Later, we visited Mtskheta, the “spiritual center” of Georgia, the Tbilisi Sea (actually a reservoir), another beautiful church, and a nearly-finished monument to Georgian kings and writers. I have only a few pictures, because I am so fascinated by this country that I often forget I have a camera with me.

I’ll definitely go back to visit Tbilisi, but for now I am home in Telavi. It is much more lively than I expected here. There are many shops and several bazaars, a USAID center, and a surprising amount of hotels. I’ve heard there is a good American pizzeria somewhere, but I’m a bit skeptical.

My host family is my host-mother and her two daughters, who are close to my age. I already feel so at home here! The girls study winery (?) at the university here, and Cico is a teacher of Georgian language and literature. We live in a block apartment on the 4th floor, so I have an amazing view of the Caucasus just outside my window (I might be able to see Russia on a clear day). I am hoping to get a bike soon, so I can explore the countryside around Telavi. Finding a bike is not difficult apparently, but maps of the area are unavailable. Even at the tourist office, the have only one map of the city center, which isn’t even accurate according to the woman who runs the office. Intercultural training explained this kind of situation as an aspect of Georgia’s “High-Context” culture; if you don’t know where something is here, you ask someone for directions rather than relying on written information.

I need to study Georgian, because it’s tough not understanding what’s going on. I want to ask questions all the time, but don’t yet have the words. I know I’ll learn quickly, but in the meantime all this active listening is exhausting.

But there are so many stories to tell! Hopefully I’ll have time to write again soon. Tomorrow I meet my co-teachers, and school starts on Monday, so it’s looking like another busy few days. Until next time!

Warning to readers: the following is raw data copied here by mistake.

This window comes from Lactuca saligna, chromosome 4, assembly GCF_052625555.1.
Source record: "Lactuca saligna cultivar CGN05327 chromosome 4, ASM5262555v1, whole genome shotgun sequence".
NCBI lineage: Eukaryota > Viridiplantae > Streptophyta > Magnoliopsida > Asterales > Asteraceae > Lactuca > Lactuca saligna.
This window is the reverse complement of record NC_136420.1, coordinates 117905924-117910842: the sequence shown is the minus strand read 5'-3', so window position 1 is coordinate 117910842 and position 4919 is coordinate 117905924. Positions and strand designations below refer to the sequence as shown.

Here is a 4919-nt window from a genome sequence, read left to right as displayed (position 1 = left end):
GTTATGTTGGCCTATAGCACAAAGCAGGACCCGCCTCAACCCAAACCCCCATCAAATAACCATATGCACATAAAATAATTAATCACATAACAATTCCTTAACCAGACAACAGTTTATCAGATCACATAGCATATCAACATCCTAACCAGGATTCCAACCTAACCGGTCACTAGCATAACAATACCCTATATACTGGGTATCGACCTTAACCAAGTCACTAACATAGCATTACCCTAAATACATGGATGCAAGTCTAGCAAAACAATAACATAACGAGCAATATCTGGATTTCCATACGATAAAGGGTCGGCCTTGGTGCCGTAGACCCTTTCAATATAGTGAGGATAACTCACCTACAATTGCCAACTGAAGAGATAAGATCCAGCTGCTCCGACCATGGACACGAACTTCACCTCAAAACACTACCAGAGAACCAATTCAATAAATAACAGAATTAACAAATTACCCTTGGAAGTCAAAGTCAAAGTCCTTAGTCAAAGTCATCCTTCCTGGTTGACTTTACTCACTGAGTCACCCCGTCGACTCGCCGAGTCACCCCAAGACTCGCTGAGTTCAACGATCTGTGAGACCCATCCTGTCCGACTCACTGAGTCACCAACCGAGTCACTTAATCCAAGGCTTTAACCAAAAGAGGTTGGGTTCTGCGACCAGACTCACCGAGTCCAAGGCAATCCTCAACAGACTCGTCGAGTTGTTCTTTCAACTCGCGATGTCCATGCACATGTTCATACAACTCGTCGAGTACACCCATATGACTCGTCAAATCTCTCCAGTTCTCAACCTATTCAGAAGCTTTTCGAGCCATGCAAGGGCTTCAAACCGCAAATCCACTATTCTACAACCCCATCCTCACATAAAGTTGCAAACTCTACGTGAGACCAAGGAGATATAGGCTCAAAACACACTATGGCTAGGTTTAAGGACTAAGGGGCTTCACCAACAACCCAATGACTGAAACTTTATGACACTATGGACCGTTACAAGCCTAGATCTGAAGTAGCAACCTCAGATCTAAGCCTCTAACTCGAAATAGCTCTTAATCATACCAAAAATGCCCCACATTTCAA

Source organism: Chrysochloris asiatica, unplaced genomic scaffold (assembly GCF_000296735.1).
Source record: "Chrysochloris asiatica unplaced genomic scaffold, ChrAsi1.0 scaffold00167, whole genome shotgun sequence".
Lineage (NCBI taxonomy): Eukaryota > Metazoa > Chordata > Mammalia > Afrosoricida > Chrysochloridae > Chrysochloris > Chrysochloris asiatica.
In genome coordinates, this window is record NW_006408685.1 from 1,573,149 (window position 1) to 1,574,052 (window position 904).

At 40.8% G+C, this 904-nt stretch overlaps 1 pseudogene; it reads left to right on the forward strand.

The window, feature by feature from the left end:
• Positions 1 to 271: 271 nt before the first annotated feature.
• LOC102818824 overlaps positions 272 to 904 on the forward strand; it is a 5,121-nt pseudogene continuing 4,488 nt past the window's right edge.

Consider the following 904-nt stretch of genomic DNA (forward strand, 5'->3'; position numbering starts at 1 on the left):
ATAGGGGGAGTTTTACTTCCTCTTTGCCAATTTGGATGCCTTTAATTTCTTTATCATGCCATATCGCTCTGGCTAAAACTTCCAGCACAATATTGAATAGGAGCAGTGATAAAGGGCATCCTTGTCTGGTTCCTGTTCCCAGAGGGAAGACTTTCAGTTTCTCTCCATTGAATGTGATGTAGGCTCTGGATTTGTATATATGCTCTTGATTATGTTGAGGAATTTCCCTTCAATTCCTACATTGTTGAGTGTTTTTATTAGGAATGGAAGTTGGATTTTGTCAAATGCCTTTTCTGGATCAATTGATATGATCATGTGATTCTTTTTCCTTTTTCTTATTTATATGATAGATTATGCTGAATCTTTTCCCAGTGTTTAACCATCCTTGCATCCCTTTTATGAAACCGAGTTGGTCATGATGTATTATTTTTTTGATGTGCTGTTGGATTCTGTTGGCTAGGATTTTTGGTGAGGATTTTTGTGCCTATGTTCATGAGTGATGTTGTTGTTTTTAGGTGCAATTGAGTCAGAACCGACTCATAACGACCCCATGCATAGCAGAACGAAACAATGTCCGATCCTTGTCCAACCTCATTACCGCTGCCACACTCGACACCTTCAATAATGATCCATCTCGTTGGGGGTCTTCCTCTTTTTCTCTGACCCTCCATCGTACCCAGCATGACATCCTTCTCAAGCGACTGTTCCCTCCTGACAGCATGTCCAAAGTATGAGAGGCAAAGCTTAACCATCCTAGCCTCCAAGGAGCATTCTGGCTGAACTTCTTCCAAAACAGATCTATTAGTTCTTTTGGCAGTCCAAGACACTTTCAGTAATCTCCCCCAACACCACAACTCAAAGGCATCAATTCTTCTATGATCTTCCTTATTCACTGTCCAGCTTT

PS: I’ll upload photos as soon as I can find a solid internet connection!



  1. Gerry La Greide · · Reply

    So good to hear for you. It sounds beautiful and very interesting there. You describe it perfectly I can almost see it.

  2. Wow Sophie! This all sounds so wonderful. You make me want to be there. As always your writing is captivating and and comfortable.
    I love you so much!

  3. Context SVL, you got it!

  4. aunt michelle · · Reply

    yahoo! happy your are safe and diving into life.

  5. aunt michelle · · Reply

    yahoo hello miss u

  6. Great writing Sophie! I love reading your posts. I agree with your Dad, your writing makes me want to be there. Is there any Georgian fiddle music???

    1. Thanks! Fiddle isn’t really a part of traditional music here, as most of the (secular) musical influences come from the east. Georgia is most famous for polyphonic singing, but there are some lovely local instruments as well. My favorites are the phanduri, a three-stringed plucked instrument, and the doli, a special kind of drum native to the South Caucasus.

      1. Very cool! I watched a couple of utube presentations, In some ways it reminds me of Gregorian chants. I understand that one is secular and the other not. Both very lovely. I am going to look into those instruments. I bet the phanduri would be fun to learn. Is the teaching difficult? what is the health system. I imagine everyone is taken care of. Anyway, thanks for keeping in touch, and waiting eagerly for more, (no pressure)!

  7. thanks for bringing your experience into focus for us back home in rainworld USA:))